"They are. Their long strides get them on top of the defenders quicker than you think. And as a quarterback, it's a lot easier to throw to a big six-three, six-four guy than it is to a five-ten guy. They've got more catch radius. So, yeah. You can put the ball in different spots. That's another thing we're finding out. We're able to do that."

    You're finding out where to put the ball?

    "Throw the ball up high, or behind. We're still working on that. We don't have everything down. Like the one to Christian in the back of the end zone (during the practice just ended), that probably shouldn't have been thrown. But we're working on some of those higher-up balls that we put on Drake (Dunsmore, the graduated superback) a year ago. We've got a bunch more guys who can make that play now."

    And another change is the move of Demetrius Fields inside.

    "Yes. And Christian too."

    So they are the successors to Jeremy Ebert, who led the 'Cats in receptions the last two seasons?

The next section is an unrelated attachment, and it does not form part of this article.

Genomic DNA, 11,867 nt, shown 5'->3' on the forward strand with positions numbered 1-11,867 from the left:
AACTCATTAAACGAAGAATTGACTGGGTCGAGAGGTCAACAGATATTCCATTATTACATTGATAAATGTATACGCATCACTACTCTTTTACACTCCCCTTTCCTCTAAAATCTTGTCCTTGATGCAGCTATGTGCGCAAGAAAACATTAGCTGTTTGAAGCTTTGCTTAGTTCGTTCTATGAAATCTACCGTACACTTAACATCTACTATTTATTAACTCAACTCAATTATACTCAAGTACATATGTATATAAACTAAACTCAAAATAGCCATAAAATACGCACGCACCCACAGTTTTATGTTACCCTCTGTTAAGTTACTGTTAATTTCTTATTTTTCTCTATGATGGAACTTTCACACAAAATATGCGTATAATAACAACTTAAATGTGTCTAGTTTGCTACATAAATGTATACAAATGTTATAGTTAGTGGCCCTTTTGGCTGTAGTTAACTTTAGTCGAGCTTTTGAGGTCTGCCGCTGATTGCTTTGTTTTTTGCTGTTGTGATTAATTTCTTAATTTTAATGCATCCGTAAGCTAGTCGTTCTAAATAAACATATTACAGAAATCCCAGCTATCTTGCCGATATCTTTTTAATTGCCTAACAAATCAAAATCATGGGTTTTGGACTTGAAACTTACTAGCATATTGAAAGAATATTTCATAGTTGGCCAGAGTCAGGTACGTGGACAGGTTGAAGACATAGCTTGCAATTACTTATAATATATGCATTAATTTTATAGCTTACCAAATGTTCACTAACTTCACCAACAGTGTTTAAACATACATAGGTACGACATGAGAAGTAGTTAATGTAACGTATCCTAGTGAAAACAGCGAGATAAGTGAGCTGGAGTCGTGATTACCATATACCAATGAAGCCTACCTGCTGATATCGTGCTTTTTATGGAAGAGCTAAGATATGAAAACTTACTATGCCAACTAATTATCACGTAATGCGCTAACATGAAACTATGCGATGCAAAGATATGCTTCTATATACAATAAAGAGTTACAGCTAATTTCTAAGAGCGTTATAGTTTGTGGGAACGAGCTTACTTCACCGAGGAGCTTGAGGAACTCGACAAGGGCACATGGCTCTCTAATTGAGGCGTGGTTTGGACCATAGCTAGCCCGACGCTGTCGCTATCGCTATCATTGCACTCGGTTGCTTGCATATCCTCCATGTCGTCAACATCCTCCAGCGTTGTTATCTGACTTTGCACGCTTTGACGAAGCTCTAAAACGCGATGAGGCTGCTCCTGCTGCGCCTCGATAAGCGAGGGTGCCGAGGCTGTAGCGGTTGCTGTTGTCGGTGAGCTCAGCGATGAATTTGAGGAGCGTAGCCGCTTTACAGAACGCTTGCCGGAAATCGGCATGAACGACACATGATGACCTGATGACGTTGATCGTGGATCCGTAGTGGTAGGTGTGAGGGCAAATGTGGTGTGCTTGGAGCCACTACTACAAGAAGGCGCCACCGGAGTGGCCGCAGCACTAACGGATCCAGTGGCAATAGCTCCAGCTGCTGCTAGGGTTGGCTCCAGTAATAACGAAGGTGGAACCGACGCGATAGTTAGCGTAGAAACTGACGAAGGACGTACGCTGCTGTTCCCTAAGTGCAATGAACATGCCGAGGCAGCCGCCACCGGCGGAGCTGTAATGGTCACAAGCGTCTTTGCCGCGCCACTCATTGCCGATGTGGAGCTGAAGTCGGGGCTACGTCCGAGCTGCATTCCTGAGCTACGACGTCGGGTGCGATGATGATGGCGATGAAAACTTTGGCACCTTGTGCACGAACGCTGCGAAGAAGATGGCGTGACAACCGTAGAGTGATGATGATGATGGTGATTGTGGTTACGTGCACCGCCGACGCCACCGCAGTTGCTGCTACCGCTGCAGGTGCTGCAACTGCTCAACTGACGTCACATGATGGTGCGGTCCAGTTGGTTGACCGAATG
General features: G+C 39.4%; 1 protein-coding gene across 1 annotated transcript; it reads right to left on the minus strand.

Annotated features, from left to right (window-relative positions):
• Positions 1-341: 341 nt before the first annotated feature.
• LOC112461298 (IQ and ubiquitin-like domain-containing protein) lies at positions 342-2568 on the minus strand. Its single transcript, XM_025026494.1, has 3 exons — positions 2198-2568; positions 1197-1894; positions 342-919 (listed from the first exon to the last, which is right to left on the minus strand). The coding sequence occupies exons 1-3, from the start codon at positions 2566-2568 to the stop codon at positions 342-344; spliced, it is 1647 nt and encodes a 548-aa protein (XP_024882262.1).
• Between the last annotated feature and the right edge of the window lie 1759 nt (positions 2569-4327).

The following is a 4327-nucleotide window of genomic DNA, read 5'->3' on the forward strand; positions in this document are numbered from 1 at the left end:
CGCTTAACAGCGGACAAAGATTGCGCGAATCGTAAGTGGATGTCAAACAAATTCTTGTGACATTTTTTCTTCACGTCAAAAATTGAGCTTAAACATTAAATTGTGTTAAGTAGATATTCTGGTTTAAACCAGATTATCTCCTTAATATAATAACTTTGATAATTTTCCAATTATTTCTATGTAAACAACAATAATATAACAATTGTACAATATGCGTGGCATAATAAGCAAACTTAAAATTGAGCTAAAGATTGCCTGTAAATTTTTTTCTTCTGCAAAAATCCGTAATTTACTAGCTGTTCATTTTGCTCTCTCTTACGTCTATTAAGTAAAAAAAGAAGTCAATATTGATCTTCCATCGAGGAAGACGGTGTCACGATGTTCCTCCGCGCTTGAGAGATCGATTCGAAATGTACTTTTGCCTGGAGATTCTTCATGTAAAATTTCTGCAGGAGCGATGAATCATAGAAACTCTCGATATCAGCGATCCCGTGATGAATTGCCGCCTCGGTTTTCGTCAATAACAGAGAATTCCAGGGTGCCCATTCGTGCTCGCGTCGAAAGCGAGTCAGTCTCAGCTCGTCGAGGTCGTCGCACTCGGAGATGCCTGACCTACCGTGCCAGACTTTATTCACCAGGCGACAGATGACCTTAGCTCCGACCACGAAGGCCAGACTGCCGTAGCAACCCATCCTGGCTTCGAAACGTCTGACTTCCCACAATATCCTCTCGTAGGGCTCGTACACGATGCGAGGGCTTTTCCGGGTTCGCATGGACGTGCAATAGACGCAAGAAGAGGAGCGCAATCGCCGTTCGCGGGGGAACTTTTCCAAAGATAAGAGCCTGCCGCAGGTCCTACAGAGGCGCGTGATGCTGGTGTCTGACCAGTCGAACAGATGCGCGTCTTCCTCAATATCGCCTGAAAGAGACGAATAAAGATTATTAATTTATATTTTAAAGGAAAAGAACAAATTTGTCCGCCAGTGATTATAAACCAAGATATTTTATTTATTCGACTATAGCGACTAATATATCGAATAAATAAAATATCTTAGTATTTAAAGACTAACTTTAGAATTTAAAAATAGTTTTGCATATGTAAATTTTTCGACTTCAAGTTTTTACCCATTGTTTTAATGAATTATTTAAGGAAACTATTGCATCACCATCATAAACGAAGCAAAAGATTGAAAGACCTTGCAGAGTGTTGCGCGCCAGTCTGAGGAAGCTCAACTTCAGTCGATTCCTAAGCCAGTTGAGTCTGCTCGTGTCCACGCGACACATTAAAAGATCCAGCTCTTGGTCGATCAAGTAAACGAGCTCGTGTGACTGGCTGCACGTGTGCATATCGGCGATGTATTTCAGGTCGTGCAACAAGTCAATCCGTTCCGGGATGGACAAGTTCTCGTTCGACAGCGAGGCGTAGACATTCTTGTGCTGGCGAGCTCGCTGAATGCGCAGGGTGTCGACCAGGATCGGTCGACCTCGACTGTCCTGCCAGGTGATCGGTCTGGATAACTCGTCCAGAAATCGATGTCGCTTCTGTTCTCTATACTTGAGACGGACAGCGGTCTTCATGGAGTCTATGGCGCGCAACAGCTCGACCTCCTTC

"And Drake and Zeke (Markshausen, who led them in receptions in '09)."

    Why them?

    "We just felt it was a better fit for them inside, and the guys outside, a better fit for them outside. Now, they're interchangeable. We'll move guys around. But just to start with, we felt that was the best fit for our program."

    Since Demetrius is a bit more rugged than the rangier guys?

    "Yeah, and the same with Christian (who has some meat on his long hoof as well). He's a little bit bigger, stronger, physical inside. It gives us a chance to do some things inside there."

    No one, we note now, mentions the redshirt freshman Dickerson when discussing the 'Cat receivers.

    "We do. We do. He's a real long guy that really has strides and gets up on you faster than you think. He's typical of what you just talked about, and he's getting better, he's getting better all the time. He makes plays. He's pretty physical outside. He'll block you. You're right. We've got a number of guys out there who can play."

    But the speedy Venric Mark is no longer among this group?

    "Venric's definitely playing running back."

    So he won't be at receiver at all?

    "Probably not outside. He's doing a good job inside, and he's going to be a returner, and he can make some plays for us as a running back."

    And, finally, this has to be asked. Is it possible we see Trevor Siemian slipping in at quarterback and Colter, as he did last season, lining up as a receiver?

    McCall smiles. "We'll get to that. I don't know. Right now they're playing quarterback, and we'll see. We'll see. There's always a possibility of that."

    (COMING UP: On Thursday we will check in with defensive coordinator Mike Hankwitz.)